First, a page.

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Mumbai gunman weeps as judge passes death sentence
the scotsman ^ | 5/6/10 | ERIKA KINETZ

Posted on 05/06/2010 8:14:59 PM PDT by Nachum

THE only surviving gunman from the bloody Mumbai attacks, in which 166 people died, has been sentenced to death by a court in India. Mohammed Ajmal Kasab, from Pakistan, covered his face with his hands and wept when the sentence was announced.

He was found guilty on Monday of murder and waging war against India for his role in the three-day siege that rocked India's financial capital.

(Excerpt) Read more at thescotsman.scotsman.com ...


TOPICS: News/Current Events
KEYWORDS: gunman; judge; mumbai; weeps

1 posted on 05/06/2010 8:14:59 PM PDT by Nachum
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To: Nachum

Boo hoo, Mohammed.

Soon you will be a good muslim.


2 posted on 05/06/2010 8:15:59 PM PDT by FormerACLUmember ("Subtlety is not going to win this fight": NJ Governor Chris Christie)
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To: Nachum

Poor baby. I bet the Indians don’t let him linger around on death row for 20 years.


3 posted on 05/06/2010 8:16:32 PM PDT by coydog (Time to feed the pigs!)
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To: Nachum

Weep you little bugger.


4 posted on 05/06/2010 8:16:38 PM PDT by tet68 ( " We would not die in that man's company, that fears his fellowship to die with us...." Henry V.)
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To: Nachum

Ajmal Kasab gets what he gave: Death

6 May 2010

The Times of India

http://www.freerepublic.com/focus/f-news/2508198/posts

MUMBAI: “You have been sentenced to death on four counts. You will be hanged by the neck till you are dead. Yeh hamara tareeka hai (This is our way),” judge M L Tahaliyani told Pakistani terrorist Ajmal Amir Kasab, bringing him to justice 17 months after he and his nine accomplices held Mumbai to a 60-hour siege and killed 166 innocent men, women and children.

The mood in the courtroom was sombre. Kasab did not react. He kept his head down and was immediately whisked away after the pronouncement of the sentence. Throughout the afternoon, the baby-faced killer sat absolutely still in the box while the judge gave detailed reasons why it was necessary to give him the harshest possible penalty under the Indian law. “This man has lost the right to get any humanitarian relief,” Tahaliyani observed.

The court held that in view of the depravity of Kasab’s crimes, any chance of his reform or rehabilitation was “totally ruled out”. Describing the 22-year-old Lashkar-trained terrorist as “a menace to society”, Tahaliyani specifically alluded to the 1999 Kandahar case in 1999, when an Indian plane was hijacked to free dangerous terrorists who were imprisoned at the time. “Keeping him alive would be a constant danger to government and the State,” he said.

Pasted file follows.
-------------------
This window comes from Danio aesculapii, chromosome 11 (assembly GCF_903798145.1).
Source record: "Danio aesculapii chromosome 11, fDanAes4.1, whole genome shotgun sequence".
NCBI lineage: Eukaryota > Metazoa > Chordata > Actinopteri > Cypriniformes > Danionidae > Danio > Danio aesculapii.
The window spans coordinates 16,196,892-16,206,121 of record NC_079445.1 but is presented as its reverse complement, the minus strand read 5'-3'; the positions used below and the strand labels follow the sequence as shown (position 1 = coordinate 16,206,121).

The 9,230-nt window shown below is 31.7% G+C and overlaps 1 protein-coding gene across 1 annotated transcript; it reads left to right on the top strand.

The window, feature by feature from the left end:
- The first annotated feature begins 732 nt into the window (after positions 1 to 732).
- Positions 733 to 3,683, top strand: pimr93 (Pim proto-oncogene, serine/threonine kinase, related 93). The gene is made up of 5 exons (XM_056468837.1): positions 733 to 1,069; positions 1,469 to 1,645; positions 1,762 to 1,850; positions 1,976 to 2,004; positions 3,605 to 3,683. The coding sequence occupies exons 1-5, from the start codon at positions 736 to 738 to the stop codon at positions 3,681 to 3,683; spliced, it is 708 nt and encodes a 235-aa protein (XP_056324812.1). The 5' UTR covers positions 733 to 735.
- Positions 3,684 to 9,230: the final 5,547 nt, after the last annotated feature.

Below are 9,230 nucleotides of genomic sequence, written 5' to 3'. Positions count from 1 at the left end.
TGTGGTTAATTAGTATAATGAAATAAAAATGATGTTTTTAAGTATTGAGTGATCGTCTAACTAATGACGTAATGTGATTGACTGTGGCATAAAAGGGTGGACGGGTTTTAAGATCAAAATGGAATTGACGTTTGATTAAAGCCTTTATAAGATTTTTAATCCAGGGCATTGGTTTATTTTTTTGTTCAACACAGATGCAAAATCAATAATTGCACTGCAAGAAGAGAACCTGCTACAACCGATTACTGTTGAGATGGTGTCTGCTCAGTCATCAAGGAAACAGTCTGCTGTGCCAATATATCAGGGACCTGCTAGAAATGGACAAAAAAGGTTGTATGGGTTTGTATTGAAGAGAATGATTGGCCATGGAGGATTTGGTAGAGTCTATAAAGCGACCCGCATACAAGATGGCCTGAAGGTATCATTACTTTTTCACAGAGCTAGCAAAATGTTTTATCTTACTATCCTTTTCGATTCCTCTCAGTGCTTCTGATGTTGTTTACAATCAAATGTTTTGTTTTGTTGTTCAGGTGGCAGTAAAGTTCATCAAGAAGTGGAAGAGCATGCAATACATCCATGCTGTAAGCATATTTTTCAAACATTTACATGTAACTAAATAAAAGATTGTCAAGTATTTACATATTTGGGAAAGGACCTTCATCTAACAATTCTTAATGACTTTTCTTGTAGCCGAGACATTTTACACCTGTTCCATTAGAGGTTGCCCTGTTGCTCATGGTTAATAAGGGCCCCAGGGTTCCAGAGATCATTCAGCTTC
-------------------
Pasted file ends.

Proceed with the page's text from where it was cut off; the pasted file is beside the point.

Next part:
The judge made special mention of the merciless way in which people were killed at CST. “Brutality was writ large on Kasab’s face when he fired indiscriminately at people. It was visible in the photographs taken of him at CST,” he observed.

In a message to terrorist organisations which target India, the judge made it absolutely clear that “every man who wages war against India forfeits his life to the Indian State”. “Kasab voluntarily went to Lashkar-e-Taiba (LeT) and offered his services as a mujahideen,” he said.

Throughout the proceedings Kasab sat quietly, face nestled in his palm, and looking down at the ground. He spoke to a guard just once to ask for water. Before sentencing him, Judge Tahaliyani gave him one last chance to speak. He explained to him that his crimes warranted death, and he could tell the court if there was anything on his mind. Kasab, however, declined the privilege and slumped back on his bench slowly.

The judge reminded the defence lawyer that evidence showed that Kasab had several opportunities to leave the LeT training camp but was determined to stay on and attack India. “When the strike was delayed and the group was told to stay put in Karachi, Kasab was anxious about when he would get an opportunity to attack,” Tahaliyani said.

Describing the extreme terror Mumbai faced on 26/11, the judge referred to recordings of telephonic conversations between the gunmen holed up at various locations and their handlers sitting in Pakistan. “There was no remorse at the killing of so many people. The gunmen had come prepared to die,” he said.

The Supreme Court has said that while sentencing a man to death, the judge must prepare a balance sheet of mitigating and aggravating circumstances. In Kasab’s case, Tahaliyani said he could not find a single mitigating factor. “Everything is in favour of the prosecution,” he said, declaring that the death penalty was the only option.


5 posted on 05/06/2010 8:17:22 PM PDT by James C. Bennett
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To: FormerACLUmember

6 posted on 05/06/2010 8:17:46 PM PDT by dfwgator
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To: Nachum

Wuss.

Like ALL Bullies, including the one in the White House, they cry when caught and judged.

Let’s hope it’s swift and there’s not a delay due to appeals.